A Darker Verona November 11, 2003


November 11, 2003 I have been in a funk the last several weeks. Nothing serious but not much fun either. Perhaps it was brought on by the weather. With just a month to go before the winter solstice, Verona is not getting much sun these days. And what sunshine that does come over the horizon is being filtered through rain, fog and general yuck. I might as well be living in Seattle (which might happen, but that is another story.)

Maybe my dark mood of the moment is due to the realization I will never learn this infernal language, that maybe it is time to head back to car-driven, consumer ridden America. After all, it is home.

Or maybe it is finally seeing the darker side of the Italians. There are several characteristics that are starting to wear on me. The first is relatively minor. Italians don’t listen. The next time you are in Italy, look around. You will see a group of Italians standing around talking. Nothing unusual here except nobody is listening! If it is a group of four, three will be talking away while the fourth is catching his/her breath. Again, nothing wrong with this except when I need to communicate. They all tend to hear one or two words and then rush in to finish the sentence, often going in the opposite direction to what I am trying to say. When the conversation is in Italian, I can understand their impatience since I am sure they would love to stick a hand down my throat and pull out the words I am trying to remember. But when we are talking in English, it gets damn annoying to constantly have to say, “No, that is not what I mean. Could I finish the sentence, please?”

The second trait is a little more serious: I am getting tired of running into women. Literally. Let me backtrack a little bit. I have lived most of my adult life in the states, but have traveled extensively during the last fourteen years. I like to think that I understand the basic nuances of crowd behavior. When walking along a street, sidewalk, mall, whatever, you try to avoid running into people. You pick this up unconsciously as a child, probably after slamming into an adult or two with painful results. Later, you learn the civilizing niceties of giving way to an older person and so on. You learn to shift a half step to the right (left in the UK) while the oncoming person also shifts a half step and you pass each other without a problem. Or one person steps into the street, doorway, whatever, to allow a group to pass unimpeded. These conventions are followed by most everyone everywhere I have been—France, Spain, Greece, Morocco, Turkey and so on.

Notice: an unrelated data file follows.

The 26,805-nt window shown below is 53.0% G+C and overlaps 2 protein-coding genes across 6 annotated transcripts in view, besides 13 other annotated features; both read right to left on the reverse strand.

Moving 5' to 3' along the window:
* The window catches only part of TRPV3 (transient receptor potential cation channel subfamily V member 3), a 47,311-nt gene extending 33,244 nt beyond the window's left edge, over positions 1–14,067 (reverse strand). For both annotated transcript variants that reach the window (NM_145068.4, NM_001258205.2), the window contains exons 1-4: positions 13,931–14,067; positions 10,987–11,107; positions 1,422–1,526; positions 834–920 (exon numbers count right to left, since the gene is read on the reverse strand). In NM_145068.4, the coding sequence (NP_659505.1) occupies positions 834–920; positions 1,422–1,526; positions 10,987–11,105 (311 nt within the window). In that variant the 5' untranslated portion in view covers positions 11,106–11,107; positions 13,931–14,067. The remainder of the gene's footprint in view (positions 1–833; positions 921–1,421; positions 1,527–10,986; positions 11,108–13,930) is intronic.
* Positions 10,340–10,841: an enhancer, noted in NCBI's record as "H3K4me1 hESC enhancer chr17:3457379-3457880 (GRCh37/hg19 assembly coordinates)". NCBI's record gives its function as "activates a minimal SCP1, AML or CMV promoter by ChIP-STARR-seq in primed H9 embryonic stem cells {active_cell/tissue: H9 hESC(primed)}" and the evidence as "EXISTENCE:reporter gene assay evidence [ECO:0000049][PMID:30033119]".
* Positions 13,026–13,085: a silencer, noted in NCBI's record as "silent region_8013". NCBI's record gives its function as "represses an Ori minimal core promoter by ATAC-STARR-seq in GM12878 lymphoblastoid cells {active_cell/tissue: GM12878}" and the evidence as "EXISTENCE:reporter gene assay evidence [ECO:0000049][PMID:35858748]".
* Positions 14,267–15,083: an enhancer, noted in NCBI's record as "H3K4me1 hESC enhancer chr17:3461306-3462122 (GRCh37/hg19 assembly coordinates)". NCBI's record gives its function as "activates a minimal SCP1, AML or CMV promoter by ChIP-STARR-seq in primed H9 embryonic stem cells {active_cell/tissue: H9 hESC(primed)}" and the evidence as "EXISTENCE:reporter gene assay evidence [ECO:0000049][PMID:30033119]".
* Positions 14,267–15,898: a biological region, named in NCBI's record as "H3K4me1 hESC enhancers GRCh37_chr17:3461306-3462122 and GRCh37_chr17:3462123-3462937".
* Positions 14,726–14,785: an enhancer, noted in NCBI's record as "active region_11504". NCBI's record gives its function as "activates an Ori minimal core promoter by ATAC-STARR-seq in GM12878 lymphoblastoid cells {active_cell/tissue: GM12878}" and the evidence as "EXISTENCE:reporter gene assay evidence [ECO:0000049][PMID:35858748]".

Italian women after a certain age don’t seem to operate on these civilizing principles. Recently, I was walking down Corso Porta Borsari with Claudio, a fellow ex-pat, and after I had come to a dead stop to let one woman careen diagonally across in front of us to a shoe display, and getting slammed into by another even after I had stopped, I asked Claudio, “Am I invisible?” He replied that he had had similar experiences. And it is not just Verona. Bud and I were discussing this phenomenon in Rome over coffee. Though he and Aase had only been in Rome for two weeks by then, he had noticed the same thing. And not four minutes after our discussion a woman who was headed in my direction, suddenly drug her young son in front of me and came to a dead stop in front of a store display. I had no choice but to stop, back up and then walk around them to continue on. She could have adjusted her angle only slightly, or delayed one step and then would have reached her objective without cutting me off.

Last night might have been the worst example, the one that may have triggered this tirade. I was taking my evening stroll up Corso Cavour, eventually turning on Via Roma to Piazza Bra, up Via Mazzini to Piazza Erbe and back to the apartment. The sidewalks were all but deserted when I saw a twentysomething headed in my direction. I shifted slightly to the right almost stepping into the street. She also changed directions—towards me! I started to step into the street but then saw that she had at least six feet of sidewalk on her side. I continued straight on and we collided. I neither offered nor received an apology. Brutish on my part, to be sure, but why should I have stepped into the street when there was plenty of room on the sidewalk for both of us?

What is curious about this is the fact that Italians, for the most part, are courteous drivers. They stop for you if you are in the crosswalk, and lane control is infinitely better on the autostrade than it is on the freeways in California or Texas. I don’t know what accounts for this behavior, whether it is obliviousness, latent hostility, or a blatant power grab. And it is particularly difficult to deal with in touristy Verona since you don’t know whether you are meeting a foreign woman who follows the rules, or an Italian who doesn’t. (A clue: Look at the shoes.)

Relief is on the way. On Sunday, I am headed to London for the night and then on to Seattle, San Antonio and the SF Bay Area. Three weeks and three days in the states should help me get over this funk. By the time I return to Verona, the unsettled weather of November will be gone and the streets will be ablaze with Christmas lights. And the streets and sidewalks will be so crowded that movement will be impossible anyway. So I get run over by a shopper or two? Buon natale. Just a part of the season. (back)